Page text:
Four hundred twenty-three couples were interviewed to obtain information in regard to their level of assistance to relatives, friends and neighbors as well as the amount of emotional support that gave and received to their spouse. Over the course of the five years, 134 participants died. After controlling for age, gender, emotional and physical health, it was found that people who reported that they provided no help to others had twice the risk of dying during the five year period than those who reported being helpful.
Lead author and University of Michigan Institute for Social Research psychologist Stephanie Brown noted that these findings may be explained by the evolutionary advantages of assisting others. She stated, "Older adults may still be able to increase their fitness (defined as the reproductive success of individuals who share their genes) by becoming motivated to stay alive and prolonging the amount of time they can contribute to family members. Of course, this possibility relies on the assumption that a motivation for self-preservation can influence mortality. And in fact, there is evidence to suggest that individuals with a 'fighting spirit' survive longer with cancer than individuals who feel helpless or less optimistic about their chances for survival. Now it seems that the same may be true of a 'giving spirit."
Zeaxanthin protects the eye in animal study
Two studies published this month, in the November 2002 issues of Investigative Ophthalmology and Visual Science and Experimental Eye Research, have found a protective benefit in the eye for the carotenoid zeaxanthin. Zeaxanthin and lutein are carotenoids found in the diet that are are powerful antioxidants and are taken up by the retina of the eye. Their concentration is particularly high in the macula area, and some studies have suggested that they may help protect against macular degeneration.
The researchers, from Schepens Eye Research Institute and Department of Ophthalmology, Harvard Medical School, used quail as an animal model because the birds' retinas resemble that of humans. In the first study, carotenoid-deficient quail were divided into groups that received a diet supplemented with or without zeaxanthin for one week. The birds were then exposed to damaging light. It was found that retinas containing the highest concentration of zeaxanthin showed minimal damage, while low zeaxanthin levels correlated with severe damage.
The second study utilized quail that received carotenoid-deficient, normal or zeaxanthin-supplemented diets for six months before the birds were exposed to damaging light. Again, extensive damage to the retina was found in birds that were carotenoid deficient, demonstrated by dead and dying photoreceptors. Quail who received zeaxanthin experienced the least amount of retinal damage.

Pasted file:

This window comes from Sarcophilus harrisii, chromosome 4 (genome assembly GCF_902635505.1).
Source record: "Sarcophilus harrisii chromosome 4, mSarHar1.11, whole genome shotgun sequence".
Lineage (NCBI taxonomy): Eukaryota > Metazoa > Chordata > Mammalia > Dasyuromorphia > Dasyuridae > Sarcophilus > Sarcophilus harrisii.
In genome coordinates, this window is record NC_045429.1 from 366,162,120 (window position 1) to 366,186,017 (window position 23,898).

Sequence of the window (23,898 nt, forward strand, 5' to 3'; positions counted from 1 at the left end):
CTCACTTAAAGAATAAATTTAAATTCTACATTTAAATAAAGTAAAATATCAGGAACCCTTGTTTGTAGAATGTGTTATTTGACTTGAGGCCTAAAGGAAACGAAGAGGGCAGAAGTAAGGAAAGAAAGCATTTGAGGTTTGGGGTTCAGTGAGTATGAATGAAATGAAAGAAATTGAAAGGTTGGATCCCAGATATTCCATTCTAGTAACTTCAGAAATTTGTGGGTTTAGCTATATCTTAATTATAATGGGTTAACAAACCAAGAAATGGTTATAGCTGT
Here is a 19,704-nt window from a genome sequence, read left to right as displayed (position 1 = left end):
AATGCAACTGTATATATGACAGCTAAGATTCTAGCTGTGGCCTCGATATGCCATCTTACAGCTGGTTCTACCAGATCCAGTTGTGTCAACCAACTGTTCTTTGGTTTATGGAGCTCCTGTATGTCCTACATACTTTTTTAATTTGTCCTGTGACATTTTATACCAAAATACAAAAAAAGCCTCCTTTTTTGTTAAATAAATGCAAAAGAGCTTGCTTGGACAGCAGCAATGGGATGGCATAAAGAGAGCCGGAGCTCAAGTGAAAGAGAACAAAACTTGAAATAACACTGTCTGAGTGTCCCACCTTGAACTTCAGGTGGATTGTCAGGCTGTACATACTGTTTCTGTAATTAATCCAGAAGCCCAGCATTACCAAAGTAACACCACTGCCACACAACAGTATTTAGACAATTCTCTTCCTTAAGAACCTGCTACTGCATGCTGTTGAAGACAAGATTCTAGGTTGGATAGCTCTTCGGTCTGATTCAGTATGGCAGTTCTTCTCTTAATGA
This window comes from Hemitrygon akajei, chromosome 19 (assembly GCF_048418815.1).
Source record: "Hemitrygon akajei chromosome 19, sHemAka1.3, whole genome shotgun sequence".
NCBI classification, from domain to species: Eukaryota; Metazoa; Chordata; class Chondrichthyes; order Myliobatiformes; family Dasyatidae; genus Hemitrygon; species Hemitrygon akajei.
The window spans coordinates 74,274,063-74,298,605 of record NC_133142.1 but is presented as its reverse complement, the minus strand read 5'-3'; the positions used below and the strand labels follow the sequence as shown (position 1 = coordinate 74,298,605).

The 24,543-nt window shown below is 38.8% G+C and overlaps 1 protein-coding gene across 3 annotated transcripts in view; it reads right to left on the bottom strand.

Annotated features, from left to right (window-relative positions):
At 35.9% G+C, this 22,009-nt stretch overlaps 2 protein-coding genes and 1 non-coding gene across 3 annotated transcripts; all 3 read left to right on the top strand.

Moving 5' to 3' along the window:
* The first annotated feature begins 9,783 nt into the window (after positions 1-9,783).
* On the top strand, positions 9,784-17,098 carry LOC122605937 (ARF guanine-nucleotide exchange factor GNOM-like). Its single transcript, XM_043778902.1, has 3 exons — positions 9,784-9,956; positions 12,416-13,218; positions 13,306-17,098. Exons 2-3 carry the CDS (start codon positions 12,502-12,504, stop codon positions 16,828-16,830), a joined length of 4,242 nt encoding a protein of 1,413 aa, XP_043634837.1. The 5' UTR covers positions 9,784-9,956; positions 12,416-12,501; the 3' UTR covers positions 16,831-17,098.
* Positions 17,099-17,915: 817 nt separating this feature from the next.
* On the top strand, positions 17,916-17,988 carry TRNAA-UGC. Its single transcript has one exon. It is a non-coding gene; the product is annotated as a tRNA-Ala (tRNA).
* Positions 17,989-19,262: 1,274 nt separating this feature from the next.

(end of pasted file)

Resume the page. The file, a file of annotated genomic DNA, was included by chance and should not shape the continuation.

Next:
Principal investigator C. Kathleen Dorey, commented, "Our studies showed that light damage was strongly influenced by the amount of zeaxanthin in the retina, and that significantly greater retinal protection was provided at dietary levels higher than those normally occurring in the diet. Zeaxanthin has been extensively studied for safety and has been reviewed as a dietary ingredient by the FDA. We hope this work further stimulates interest in clinical trials, and believe that zeaxanthin has a potential to eventually complement other strategies to improve the treatment of this vision-robbing disease."
Evidence that increased reactive oxygen species are link between magnesium deficiency and hypertension
The relationship between high blood pressure and magnesium deficiency has been explored in several studies, producing conflicting evidence. A study published in the November 2002 issue of the Journal of Hypertension submits the hypothesis that insufficient levels of magnesium may lead to hypertension by increasing the formation of reactive oxygen species, harmful molecules that cause oxidative damage.
The University of Montreal researchers divided stroke-prone spontaneously hypertensive rats into three groups that received a control diet containing normal levels of magnesium, a magnesium-free diet and a high magnesium diet, and systolic blood pressure was measured each week for sixteen weeks. In a second experiment, stroke-prone spontaneously hypertensive rats received a control diet, a magnesium-free diet and a magnesium-free diet combined with Tempol, a superoxide dismutase mimetic for seven weeks. Superoxide dismutase is one of the antioxidants naturally produced in the body.
Rats in the low magnesium group experienced an exacerbation in the development of hypertension after five weeks, accompanied by a reduction in oxidative stress markers which increased rapidly after two weeks. The ability of blood vessels to dilate in response to acetylcholine was decreased in the low magnesium group compared to controls. Vessel wall hypertrophy was greater and vascular superoxide higher in the rats who received the magnesium deficient diet compared to those on the high magnesium diet. However, rats on magnesium-free diets receiving Tempol did not experience a progression of hypertension or the vascular changes seen in magnesium deficient rats who did not receive the antioxidant.